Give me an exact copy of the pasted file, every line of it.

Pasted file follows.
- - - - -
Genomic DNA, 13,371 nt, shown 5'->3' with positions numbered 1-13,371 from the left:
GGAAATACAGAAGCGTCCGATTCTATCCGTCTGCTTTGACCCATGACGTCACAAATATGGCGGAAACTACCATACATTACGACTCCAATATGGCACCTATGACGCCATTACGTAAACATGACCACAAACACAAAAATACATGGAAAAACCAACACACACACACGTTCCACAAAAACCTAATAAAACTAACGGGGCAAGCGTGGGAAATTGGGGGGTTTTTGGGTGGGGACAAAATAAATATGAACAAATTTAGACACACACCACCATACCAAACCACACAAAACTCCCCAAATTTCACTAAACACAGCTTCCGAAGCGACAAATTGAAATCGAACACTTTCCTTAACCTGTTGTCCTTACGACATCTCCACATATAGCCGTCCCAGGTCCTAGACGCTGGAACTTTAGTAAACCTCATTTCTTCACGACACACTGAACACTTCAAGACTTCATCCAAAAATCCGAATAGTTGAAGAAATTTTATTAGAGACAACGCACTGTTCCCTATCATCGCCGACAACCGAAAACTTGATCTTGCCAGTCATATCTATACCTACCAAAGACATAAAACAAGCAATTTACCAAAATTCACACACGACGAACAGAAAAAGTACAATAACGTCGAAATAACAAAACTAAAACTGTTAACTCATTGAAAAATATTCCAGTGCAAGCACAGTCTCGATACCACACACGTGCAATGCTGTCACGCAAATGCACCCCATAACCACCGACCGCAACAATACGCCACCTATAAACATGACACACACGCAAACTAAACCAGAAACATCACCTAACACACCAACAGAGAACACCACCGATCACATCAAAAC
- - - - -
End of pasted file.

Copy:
Genomic DNA, 13,371 nt, shown 5'->3' with positions numbered 1-13,371 from the left:
GGAAATACAGAAGCGTCCGATTCTATCCGTCTGCTTTGACCCATGACGTCACAAATATGGCGGAAACTACCATACATTACGACTCCAATATGGCACCTATGACGCCATTACGTAAACATGACCACAAACACAAAAATACATGGAAAAACCAACACACACACACGTTCCACAAAAACCTAATAAAACTAACGGGGCAAGCGTGGGAAATTGGGGGGTTTTTGGGTGGGGACAAAATAAATATGAACAAATTTAGACACACACCACCATACCAAACCACACAAAACTCCCCAAATTTCACTAAACACAGCTTCCGAAGCGACAAATTGAAATCGAACACTTTCCTTAACCTGTTGTCCTTACGACATCTCCACATATAGCCGTCCCAGGTCCTAGACGCTGGAACTTTAGTAAACCTCATTTCTTCACGACACACTGAACACTTCAAGACTTCATCCAAAAATCCGAATAGTTGAAGAAATTTTATTAGAGACAACGCACTGTTCCCTATCATCGCCGACAACCGAAAACTTGATCTTGCCAGTCATATCTATACCTACCAAAGACATAAAACAAGCAATTTACCAAAATTCACACACGACGAACAGAAAAAGTACAATAACGTCGAAATAACAAAACTAAAACTGTTAACTCATTGAAAAATATTCCAGTGCAAGCACAGTCTCGATACCACACACGTGCAATGCTGTCACGCAAATGCACCCCATAACCACCGACCGCAACAATACGCCACCTATAAACATGACACACACGCAAACTAAACCAGAAACATCACCTAACACACCAACAGAGAACACCACCGATCACATCAAAAC